Tracking the SSDT (and other stuff) with RSS

There are lots of interesting web sites in the world, if you're a State Software user or ITC staffer, the SSDT's web sites might be among them.  But keeping up with all this information can be a problem.  It's tedious and boring to skim your book marks and visit all the interesting sites every day or week.  Many web sites (including the SSDT's)  will offer to send you email when something changes, but I find that just as horrible. I don't like my email filled up with random updates sent on the web site's schedule instead of mine.

Fortunately, the folks who run the internet have solved much of this problem with something called "RSS" (Really Simple Syndication).  In a nutshell, RSS is a way for web sites to automatically publish information.  These publications are called "feeds" or "news feeds".   If you're interested in a particular site you can "subscribe" to the site's RSS feed using a "RSS Reader" (sometimes called an "Aggregator").   Once you subscribe, your RSS reader will automatically check each feed and notify you of any new content.  In other words, it does the boring work of checking all your sites for you.   Depending on what reader you use,  your new articles will show up as folders in your mail client or on a custom web page (like a personalized newspaper).

In the rest of this article, I'll describe several common RSS readers and how to subscribe to a feed  and how to subscribe to the SSDT's resources.

Finding a Feed

Before you subscribe to a feed, you need to know how to spot one.   Whenever you see one of the following: , or sometimes just a linked called "RSS" or "Atom", the site is offering you a feed.  If you right-click that link in your browser and use "Copy link location" or "Copy shortcut", the link will be in your clipboard and ready to paste into your reader (more on that later). 

Sometimes feeds are hidden a bit and you need to hunt for them, or a site will offer multiple feeds for different parts of the site.  For example, for a Wiki, you can look under "Recent Changes" for the feed or the "Sitemap" will have a list of feeds. Of course, not all sites provide a feed, in that case, you're out of luck.

Note: Your web browser may also notice feeds and put the icon right in the address bar.  If so, you can click on it and your browser will try to help you subscribe.  Whether it does the right thing depends on what browser and reader your using.  Configuring your browser and reader is beyond the scope of this article, so I'll stick to the copy/paste method that works for all browsers and readers.

RSS Readers

RSS Readers come in two basic flavors: Client software (installed on your workstation) and Web based (available on a web site).  There's a good chance you already have a reader, here's a short list of common client based readers:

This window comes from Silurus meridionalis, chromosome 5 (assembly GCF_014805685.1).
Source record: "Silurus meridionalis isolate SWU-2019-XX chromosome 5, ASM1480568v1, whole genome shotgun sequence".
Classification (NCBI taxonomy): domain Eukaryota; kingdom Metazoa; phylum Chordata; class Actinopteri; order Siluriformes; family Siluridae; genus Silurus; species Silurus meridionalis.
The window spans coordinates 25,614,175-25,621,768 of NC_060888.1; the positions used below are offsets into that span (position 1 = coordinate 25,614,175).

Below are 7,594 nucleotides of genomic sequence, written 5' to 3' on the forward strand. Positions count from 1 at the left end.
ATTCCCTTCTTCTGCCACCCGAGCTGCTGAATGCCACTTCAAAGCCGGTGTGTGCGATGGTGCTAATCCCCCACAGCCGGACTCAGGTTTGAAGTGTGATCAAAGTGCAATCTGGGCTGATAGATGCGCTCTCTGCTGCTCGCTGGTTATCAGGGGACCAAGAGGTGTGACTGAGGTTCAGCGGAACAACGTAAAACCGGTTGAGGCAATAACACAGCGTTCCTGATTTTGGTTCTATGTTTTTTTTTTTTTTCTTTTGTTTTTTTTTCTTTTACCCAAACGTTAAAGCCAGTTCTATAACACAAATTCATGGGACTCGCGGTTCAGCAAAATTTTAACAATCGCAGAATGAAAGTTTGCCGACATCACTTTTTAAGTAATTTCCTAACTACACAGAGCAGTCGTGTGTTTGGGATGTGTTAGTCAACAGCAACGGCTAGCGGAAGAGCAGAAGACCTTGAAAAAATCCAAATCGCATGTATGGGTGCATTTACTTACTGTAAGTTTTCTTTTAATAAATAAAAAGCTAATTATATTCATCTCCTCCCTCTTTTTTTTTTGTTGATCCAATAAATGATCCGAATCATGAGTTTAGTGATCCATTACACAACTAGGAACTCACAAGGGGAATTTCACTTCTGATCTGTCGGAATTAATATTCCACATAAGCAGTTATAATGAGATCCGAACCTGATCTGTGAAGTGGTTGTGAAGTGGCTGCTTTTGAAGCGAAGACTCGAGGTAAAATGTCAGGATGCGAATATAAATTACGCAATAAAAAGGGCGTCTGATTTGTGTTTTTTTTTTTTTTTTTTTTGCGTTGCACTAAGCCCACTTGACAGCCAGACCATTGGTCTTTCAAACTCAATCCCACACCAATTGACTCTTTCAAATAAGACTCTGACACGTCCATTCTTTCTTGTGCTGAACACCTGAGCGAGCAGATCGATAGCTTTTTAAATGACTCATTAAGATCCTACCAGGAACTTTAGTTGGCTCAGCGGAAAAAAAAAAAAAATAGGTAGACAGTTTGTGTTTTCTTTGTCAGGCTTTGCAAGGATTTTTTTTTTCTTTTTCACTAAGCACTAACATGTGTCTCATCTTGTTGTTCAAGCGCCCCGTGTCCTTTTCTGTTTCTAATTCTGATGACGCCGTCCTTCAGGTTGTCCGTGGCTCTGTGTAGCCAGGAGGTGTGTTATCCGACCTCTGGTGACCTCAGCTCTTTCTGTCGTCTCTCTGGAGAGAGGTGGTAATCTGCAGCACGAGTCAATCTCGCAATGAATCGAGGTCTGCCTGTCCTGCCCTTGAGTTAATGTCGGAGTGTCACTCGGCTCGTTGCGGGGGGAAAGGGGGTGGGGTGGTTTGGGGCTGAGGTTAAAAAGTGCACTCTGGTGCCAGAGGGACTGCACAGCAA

• Microsoft Outlook
  • Mozilla Thunderbird
  • Sage (Firefox plugin)
  • Mac OS X's Mail application

If you mostly use the same computer all the time, you'll probably perfer a client based reader. If you already use Outlook or Thunderbird, your feeds will show up in a separate folder in your email and you can manage them just like any other mail (including searching and forwarding)

There are many other readers available. If none of the above suit you, here is a lenghty list of them.

Subscribing to a Feed

Regardless of which reader you use, the process for subscribing to a feed is basically the same:

  1. Find a feed your interesed in (as described above).
  2. Right click the feed link and choose "Copy link location" or "Copy shortcut"
  3. Switch to your reader and use it's "Subscribe" option and paste (Ctrl-V or CMD-V) the RSS link into into the address field.

Here's how to find the Subscribe option in several common readers:

  • Outlook 2007: Tools->Account Settings, then RSS tab then "New..."
  • Thunderbird: You first need to use Tools->Account Settings and "Add Account". Choose "RSS News & Blogs" as the type of account and finish the wizard. The right-click the new account in your folders view and choose "Subscribe...".
  • Mac Mail: File -> Add RSS Feeds... then click "Specify a custom feed  URL"
  • Google Reader: Just click the "Add a Subscription" and paste in the URL.

Once you get subscribed to several feeds, you can organize the feeds (put them in folders) and set options like how often to check the feeds.  I personally use Google Reader and have folders for "Work related", "Forums", "Personal" (that I try not to read at work), "Programming" topics, etc, so I have folders that are more important that I check more often.

Finding SSDT Feeds

All of the SSDT's major web sites provide RSS feeds.  Here's how to find them:

  • The SSDT's main web site (where you are right now) provides feeds for the "Front Page" (the news and announcment page), as well as all Blogs or indvidual blogs.  You can also subscribe to individual "tags" to subscribe to content by topic (usas, usps, etc).  The easiest way to find all the available feeds is to visit the "sitemap".
  • OECN Public and ITC Forums: Each forum provides a feed for new entries and replies. Just go to the specific forum you're interested in and find the icon at the bottom of the listing. Note: The Forum RSS address embeds your login information so the feed is custom to you.  This means you can't share the feed URL with someome else.
  • SSDT Public Wiki: The Wiki provides a feed for "Recent changes" page,  you'll find the RSS feed in the "toolbox" on the left sidebar.

If you subscribe to these feeds you'll have a much easier time keeping up with State Software without tedious mucking about in bookmarks and email.

If you have any questions about RSS or the SSDT feeds, feel free to write a comment here.